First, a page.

So by “unfair,” I’m not going to single out just puzzles that were especially hard and tricky in series like King’s Quest or Monkey Island, because those were at least consistently difficult and you’d expect to be confounded on every screen. I’m talking about the puzzles that stick out as hostile game design, blind-siding you with not just a hard puzzle, but one that sticks out from the rest of the game.
The Machinarium church clock puzzle
Machinarium is an elegantly designed game with a huge cult following. Since it’s based in a robot society in a steampunk world filled with rusty junk, it puts us all on equal footing, where there is no language barrier since robots speak in grunts and clues come in pictures. It’s a brilliant game and highly recommended.
Our first example is the church clock puzzle, because it’s less a too-difficult puzzle than it is one which just has too many unfamiliar leaps of logic to be fair to most players. Briefly (watch the video), you have to set the big clock to chime church services for different religions of robots. This calls the robots into the building and gets them out of the way so you can look for your next clue or part.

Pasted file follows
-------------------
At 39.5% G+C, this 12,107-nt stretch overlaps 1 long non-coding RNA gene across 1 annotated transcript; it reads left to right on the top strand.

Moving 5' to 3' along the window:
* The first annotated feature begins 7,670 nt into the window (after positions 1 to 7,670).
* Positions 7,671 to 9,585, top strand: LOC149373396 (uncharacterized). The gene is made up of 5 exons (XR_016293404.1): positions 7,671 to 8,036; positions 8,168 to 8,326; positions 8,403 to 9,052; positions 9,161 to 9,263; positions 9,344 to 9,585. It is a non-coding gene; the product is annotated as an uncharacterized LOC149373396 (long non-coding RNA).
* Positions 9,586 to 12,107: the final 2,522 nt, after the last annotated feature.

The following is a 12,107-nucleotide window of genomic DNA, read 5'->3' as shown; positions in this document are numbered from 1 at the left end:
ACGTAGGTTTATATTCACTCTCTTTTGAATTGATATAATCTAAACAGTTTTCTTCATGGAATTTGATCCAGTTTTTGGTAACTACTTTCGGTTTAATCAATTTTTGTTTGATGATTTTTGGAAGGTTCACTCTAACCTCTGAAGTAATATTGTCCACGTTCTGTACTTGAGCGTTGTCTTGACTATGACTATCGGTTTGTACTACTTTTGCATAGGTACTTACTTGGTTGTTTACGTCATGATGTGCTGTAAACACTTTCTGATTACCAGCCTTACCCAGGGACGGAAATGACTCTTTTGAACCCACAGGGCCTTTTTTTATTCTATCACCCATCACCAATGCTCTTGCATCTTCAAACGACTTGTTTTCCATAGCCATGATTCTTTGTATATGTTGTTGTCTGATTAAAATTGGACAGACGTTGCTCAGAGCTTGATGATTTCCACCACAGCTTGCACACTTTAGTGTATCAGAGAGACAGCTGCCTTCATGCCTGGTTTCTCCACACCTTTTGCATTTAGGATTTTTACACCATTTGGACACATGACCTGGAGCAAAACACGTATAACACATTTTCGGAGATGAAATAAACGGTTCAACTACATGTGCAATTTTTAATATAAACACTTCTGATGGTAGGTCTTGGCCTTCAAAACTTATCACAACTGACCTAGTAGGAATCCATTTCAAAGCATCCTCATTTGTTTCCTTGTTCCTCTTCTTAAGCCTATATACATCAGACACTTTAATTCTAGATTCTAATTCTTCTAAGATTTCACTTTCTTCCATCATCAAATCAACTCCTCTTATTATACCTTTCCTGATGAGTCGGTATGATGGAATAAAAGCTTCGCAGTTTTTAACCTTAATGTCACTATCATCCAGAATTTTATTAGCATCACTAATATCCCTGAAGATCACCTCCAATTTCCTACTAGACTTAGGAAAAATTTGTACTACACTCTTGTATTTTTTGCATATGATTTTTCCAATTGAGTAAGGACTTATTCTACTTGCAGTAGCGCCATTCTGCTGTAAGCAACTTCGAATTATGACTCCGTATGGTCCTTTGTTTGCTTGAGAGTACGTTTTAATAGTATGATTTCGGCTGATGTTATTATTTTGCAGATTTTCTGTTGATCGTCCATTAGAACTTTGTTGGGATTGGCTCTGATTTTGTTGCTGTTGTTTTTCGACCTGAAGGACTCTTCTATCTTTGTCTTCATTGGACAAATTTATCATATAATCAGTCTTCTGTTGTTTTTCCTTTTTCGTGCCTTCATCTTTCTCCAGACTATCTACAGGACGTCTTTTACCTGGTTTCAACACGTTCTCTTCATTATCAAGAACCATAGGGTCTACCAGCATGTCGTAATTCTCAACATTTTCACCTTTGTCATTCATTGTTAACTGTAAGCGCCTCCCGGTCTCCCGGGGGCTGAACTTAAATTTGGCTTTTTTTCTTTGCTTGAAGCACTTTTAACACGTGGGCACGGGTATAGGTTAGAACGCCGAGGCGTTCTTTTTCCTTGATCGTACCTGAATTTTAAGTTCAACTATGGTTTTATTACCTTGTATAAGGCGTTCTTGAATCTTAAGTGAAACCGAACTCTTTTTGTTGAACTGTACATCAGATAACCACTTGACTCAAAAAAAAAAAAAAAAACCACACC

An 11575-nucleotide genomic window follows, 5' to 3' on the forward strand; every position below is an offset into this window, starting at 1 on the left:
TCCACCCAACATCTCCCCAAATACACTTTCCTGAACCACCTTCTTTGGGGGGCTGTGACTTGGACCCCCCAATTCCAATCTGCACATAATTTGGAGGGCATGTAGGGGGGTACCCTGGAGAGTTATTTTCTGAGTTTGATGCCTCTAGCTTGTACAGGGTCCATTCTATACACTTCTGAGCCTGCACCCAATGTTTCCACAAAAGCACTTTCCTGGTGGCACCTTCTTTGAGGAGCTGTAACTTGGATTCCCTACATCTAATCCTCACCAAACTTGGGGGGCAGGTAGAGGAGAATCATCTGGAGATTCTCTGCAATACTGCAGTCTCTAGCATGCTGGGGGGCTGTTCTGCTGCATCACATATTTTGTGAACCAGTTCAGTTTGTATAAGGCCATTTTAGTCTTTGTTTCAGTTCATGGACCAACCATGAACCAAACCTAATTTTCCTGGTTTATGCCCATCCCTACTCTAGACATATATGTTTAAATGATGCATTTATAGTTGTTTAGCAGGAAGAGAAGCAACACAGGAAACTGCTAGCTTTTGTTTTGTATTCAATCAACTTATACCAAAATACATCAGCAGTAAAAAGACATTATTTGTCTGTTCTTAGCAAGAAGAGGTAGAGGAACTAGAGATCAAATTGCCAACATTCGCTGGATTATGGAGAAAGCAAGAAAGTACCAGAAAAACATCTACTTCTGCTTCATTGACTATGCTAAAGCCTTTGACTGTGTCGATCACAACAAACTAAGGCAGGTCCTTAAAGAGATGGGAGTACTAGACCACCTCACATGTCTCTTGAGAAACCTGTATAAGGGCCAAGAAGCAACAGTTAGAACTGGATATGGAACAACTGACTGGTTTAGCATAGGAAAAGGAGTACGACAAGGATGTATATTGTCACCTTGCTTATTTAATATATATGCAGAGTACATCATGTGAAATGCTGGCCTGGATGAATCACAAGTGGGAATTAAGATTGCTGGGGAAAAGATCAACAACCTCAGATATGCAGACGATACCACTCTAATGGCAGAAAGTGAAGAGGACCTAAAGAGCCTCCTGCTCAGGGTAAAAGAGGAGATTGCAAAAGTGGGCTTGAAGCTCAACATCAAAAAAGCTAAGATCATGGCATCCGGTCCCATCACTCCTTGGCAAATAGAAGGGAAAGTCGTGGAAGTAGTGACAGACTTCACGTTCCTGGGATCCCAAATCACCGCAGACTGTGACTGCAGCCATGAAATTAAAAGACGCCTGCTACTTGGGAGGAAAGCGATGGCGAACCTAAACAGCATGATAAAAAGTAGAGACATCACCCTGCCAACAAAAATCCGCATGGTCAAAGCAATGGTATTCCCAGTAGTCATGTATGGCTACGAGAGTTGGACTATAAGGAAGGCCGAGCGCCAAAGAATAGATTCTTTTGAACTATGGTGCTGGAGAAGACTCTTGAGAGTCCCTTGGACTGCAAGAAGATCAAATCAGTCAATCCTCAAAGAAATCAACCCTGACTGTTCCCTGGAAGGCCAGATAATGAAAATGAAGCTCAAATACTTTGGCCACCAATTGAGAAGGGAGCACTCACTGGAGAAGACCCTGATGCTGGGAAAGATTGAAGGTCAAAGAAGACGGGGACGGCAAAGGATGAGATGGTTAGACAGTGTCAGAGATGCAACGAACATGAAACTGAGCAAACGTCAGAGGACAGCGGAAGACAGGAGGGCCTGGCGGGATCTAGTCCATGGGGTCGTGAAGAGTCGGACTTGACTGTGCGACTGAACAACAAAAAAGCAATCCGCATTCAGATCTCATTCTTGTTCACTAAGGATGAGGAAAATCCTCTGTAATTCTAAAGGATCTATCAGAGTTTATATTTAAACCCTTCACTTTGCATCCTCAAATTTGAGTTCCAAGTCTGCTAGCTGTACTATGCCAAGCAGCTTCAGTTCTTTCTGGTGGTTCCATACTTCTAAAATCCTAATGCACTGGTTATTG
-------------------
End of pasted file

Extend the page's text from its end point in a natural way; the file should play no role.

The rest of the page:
This puzzle is built with a distinctly south-eastern European point of view, coming from the Czech-based Amanita Design. If you solved the puzzle cold, you would have to have leaped to the following conclusions:
- Robot religions are a lot like human religions, suggesting a form of robot Judaism (✡) and Islam (☪) on two clues.
- But the “Christian” robot uses the infinity symbol (∞), as opposed to the more familiar cross symbol known to the rest of the world.
- Regardless of denomination, all religions attend the same place of worship as opposed to a church, synagogue, or mosque.
- The robot in the balcony with the black hat is the “Jewish” robot. Since later, black hat robots are depicted as the villains of this robot world, that introduces a hint of casual European antisemitic attitude.
- Robots have freaking religions?!?
It’s just a bizarre scene that doesn’t mesh with the atmosphere in the rest of the world. Even with a walkthrough, you see gamers posting comments expressing that they still don’t get it.
The hidden passage behind the double doors in Riven